Things to remember when pitching to brands
- Pitch with value.
- Pitch to one person, at a time, and remember they’re human.
- Be responsive and thoughtful in your communication.
- Don’t spend too much time talking about yourself. You want to show the brand how working with you will benefit them.
- Pay attention to the details. Do your research on Google, LinkedIn and Facebook to find the right contact’s first name.
- Proofread your message before you hit send!
Step 12: Phased Follow-up, the Romance
Business is done in the follow-up. But, just like when it comes to building any relationships it takes time and it’s done in phases. Kind of like a romance. Don’t go in for the kill straight up, but rather breadcrumb and build a genuine relationship with the decision makers. People are busy and emails and messages get lost in the deluge of every day task lists and work already in production. So by following-up you’re making it easy for the brand manager or PR rep to remember and connect with you.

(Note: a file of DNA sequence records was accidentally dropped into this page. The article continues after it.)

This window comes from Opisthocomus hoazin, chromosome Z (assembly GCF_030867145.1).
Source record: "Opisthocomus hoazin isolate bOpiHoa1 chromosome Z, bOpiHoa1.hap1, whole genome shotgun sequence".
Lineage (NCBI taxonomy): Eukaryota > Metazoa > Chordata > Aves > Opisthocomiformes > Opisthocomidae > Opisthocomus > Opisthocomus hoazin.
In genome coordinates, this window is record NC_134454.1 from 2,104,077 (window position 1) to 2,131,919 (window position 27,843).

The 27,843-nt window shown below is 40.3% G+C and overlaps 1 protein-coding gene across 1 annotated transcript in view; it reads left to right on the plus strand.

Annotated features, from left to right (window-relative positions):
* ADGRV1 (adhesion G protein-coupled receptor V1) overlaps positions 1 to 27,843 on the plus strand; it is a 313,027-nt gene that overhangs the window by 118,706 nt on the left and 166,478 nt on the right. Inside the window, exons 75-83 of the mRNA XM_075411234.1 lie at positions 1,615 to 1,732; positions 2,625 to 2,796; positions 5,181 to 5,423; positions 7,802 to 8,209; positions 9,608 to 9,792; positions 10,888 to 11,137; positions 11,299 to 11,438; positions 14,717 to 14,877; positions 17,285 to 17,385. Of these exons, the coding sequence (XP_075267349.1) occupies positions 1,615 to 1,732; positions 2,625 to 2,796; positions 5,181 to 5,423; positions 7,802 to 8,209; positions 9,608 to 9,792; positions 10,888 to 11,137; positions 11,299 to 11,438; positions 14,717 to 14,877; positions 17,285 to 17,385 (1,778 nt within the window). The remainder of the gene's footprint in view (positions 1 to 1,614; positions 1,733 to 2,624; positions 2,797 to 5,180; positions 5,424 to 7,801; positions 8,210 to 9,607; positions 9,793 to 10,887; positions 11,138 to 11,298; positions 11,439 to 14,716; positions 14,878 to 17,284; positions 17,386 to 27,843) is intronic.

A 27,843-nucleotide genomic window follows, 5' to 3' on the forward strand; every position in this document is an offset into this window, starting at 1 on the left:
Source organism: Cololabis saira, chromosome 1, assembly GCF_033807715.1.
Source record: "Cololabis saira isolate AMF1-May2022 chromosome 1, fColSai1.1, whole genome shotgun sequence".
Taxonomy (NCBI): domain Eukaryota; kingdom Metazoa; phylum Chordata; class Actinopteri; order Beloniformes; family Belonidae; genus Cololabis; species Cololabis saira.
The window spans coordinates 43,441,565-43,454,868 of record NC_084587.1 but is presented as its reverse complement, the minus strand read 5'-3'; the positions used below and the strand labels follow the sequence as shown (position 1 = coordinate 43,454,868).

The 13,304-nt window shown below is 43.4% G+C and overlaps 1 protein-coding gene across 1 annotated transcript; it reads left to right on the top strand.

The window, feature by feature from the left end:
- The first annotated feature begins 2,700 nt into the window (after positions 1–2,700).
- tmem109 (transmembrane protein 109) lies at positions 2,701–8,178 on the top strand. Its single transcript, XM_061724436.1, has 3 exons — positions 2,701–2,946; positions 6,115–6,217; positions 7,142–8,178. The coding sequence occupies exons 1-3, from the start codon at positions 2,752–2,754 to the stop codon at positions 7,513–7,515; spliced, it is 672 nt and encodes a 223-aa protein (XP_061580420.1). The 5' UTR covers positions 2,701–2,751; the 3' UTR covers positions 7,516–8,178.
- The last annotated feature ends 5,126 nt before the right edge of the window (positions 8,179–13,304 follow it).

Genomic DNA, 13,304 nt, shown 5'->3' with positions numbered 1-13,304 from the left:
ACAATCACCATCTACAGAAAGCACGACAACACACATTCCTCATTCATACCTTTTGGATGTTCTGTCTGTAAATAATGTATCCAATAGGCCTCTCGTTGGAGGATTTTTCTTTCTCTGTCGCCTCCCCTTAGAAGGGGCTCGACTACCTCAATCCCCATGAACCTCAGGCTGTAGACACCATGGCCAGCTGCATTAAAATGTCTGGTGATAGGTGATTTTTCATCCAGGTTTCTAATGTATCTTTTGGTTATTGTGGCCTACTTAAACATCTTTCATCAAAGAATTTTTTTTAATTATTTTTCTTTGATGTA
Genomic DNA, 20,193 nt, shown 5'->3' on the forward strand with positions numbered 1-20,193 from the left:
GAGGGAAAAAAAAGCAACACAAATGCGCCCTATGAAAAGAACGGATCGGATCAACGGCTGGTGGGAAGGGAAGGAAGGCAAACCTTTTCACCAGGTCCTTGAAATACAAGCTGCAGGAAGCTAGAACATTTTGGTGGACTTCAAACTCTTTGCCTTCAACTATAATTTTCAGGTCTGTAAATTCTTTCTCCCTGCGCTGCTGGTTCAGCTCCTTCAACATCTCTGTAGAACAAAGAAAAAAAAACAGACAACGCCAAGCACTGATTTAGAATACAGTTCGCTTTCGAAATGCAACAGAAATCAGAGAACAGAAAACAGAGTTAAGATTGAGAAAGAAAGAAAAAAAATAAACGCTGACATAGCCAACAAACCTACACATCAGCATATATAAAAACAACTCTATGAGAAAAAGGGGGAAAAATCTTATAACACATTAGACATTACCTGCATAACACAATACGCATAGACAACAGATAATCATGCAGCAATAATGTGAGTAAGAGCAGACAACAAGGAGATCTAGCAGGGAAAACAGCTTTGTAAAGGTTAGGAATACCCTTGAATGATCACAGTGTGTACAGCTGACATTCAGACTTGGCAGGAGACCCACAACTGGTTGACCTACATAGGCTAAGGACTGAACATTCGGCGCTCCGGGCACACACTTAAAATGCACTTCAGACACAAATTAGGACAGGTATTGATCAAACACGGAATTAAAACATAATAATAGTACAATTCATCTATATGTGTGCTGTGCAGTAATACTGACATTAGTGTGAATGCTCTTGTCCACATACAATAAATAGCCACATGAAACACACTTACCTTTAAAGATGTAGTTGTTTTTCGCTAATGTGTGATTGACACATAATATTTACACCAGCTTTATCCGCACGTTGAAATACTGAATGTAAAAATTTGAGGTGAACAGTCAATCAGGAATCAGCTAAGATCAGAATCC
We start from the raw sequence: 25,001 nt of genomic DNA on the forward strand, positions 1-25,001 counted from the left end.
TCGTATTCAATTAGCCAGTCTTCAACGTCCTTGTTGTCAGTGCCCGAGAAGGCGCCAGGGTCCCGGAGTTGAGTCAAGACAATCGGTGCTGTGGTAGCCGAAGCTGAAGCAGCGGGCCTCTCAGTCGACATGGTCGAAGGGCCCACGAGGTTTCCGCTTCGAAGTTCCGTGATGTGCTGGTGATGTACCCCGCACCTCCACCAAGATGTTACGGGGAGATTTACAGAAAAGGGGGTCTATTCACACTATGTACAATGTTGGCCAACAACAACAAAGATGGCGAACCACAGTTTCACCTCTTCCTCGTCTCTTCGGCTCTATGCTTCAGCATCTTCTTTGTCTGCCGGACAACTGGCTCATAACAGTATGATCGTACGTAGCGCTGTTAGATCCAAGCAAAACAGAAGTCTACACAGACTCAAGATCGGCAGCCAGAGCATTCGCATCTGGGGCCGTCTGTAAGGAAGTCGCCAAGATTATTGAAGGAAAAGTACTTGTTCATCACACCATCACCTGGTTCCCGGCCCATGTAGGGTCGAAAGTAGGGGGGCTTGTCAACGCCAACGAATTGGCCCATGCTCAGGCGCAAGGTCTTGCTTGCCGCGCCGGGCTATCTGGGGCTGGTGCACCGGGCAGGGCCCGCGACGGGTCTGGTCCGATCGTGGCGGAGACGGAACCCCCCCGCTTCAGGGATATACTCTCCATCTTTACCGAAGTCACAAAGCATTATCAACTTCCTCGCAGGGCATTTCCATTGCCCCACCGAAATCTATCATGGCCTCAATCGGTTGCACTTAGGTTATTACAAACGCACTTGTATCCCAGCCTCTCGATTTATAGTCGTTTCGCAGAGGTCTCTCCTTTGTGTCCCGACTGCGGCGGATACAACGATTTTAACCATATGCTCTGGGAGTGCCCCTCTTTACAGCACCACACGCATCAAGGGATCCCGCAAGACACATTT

While there are no hard and fast rules and each person is different; generally the industry standard of appropriate time to leave before you follow-up is three to four days. Long enough to let them get to your email and not too long that they will forget you. Don’t follow-up more than three or four unanswered out-reach efforts; for risk of being a pest. And make sure that when you do follow-up, be courteous; acknowledge that they may or may not have had time to reach your message and if you can and where appropriate, offer new information or a fresh angle or opportunity with each follow-up that they might like to consider.
Words by Jade Roberts
raraPR Founder and Creative Director
raraPR is above all the sum of people who together help build brands and share stories. We are present in our determination to make a positive difference to the world by representing individuals and businesses that are doing good. We are an extension of the personal stories within us, those that we exist for and those within you that need to be heard.